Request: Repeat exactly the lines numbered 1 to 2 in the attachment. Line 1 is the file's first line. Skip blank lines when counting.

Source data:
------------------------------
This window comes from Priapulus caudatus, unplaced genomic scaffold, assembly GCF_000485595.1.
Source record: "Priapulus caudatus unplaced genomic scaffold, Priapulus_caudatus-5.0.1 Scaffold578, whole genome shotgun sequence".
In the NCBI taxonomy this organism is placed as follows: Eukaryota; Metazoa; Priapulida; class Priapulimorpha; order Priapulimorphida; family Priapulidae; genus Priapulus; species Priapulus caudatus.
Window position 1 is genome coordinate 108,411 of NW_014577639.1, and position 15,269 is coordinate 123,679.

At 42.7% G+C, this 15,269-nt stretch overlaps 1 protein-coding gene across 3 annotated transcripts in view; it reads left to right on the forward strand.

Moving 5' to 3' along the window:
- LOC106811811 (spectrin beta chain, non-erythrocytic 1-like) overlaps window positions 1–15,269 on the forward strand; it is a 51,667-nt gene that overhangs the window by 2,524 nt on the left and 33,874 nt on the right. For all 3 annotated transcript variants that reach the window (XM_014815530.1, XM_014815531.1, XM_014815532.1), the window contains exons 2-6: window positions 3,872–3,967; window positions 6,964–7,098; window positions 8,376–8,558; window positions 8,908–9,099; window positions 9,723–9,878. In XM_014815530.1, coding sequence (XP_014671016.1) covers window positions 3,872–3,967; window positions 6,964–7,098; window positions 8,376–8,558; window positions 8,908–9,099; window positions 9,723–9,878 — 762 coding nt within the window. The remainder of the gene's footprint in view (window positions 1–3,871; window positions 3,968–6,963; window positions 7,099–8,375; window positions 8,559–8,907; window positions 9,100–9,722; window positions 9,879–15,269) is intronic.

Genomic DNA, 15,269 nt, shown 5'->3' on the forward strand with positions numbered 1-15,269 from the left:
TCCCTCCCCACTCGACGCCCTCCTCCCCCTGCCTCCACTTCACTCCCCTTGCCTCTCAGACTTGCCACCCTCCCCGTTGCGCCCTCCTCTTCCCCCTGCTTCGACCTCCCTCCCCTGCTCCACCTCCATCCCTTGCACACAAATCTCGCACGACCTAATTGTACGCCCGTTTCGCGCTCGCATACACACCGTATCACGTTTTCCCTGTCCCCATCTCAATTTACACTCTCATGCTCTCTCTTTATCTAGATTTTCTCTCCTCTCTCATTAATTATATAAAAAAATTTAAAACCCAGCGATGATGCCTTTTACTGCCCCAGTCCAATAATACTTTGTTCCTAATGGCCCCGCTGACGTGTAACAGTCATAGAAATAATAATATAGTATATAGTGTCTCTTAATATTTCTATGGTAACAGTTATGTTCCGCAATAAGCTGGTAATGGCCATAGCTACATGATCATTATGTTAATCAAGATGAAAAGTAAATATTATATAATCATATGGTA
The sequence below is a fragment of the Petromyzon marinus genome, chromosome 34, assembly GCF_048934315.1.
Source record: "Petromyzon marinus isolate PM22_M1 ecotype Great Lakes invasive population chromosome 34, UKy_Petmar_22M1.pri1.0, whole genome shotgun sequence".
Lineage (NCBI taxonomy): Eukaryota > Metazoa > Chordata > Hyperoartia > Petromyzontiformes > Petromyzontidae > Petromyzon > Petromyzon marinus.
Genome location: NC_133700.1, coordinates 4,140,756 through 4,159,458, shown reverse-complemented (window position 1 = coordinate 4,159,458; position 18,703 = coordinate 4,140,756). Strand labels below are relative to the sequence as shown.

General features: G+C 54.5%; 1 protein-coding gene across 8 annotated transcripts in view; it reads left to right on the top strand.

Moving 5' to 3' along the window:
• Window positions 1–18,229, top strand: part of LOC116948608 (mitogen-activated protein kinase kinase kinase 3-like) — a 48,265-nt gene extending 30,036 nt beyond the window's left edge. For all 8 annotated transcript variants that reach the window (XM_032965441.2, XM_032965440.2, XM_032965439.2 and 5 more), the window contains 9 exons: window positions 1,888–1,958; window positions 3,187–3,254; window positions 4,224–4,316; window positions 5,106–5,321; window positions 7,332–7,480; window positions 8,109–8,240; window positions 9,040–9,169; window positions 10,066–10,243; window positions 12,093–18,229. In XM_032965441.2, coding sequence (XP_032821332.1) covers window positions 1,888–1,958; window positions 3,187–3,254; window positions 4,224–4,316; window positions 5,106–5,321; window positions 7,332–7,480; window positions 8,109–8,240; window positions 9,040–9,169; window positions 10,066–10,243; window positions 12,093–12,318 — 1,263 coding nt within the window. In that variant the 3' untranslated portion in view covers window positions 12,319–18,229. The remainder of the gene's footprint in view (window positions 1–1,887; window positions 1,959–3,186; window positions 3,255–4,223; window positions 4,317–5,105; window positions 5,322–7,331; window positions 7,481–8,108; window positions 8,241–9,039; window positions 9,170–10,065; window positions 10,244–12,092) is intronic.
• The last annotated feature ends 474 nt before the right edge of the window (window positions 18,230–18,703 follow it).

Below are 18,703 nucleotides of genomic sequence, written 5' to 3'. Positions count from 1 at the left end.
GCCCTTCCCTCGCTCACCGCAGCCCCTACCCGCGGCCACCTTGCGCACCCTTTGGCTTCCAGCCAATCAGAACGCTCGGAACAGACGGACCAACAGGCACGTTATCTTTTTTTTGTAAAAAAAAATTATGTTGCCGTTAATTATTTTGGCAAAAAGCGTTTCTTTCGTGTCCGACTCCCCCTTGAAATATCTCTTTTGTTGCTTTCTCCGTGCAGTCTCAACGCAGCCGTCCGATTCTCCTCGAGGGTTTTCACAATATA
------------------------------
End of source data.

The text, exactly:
This window comes from Priapulus caudatus, unplaced genomic scaffold, assembly GCF_000485595.1.
Source record: "Priapulus caudatus unplaced genomic scaffold, Priapulus_caudatus-5.0.1 Scaffold578, whole genome shotgun sequence".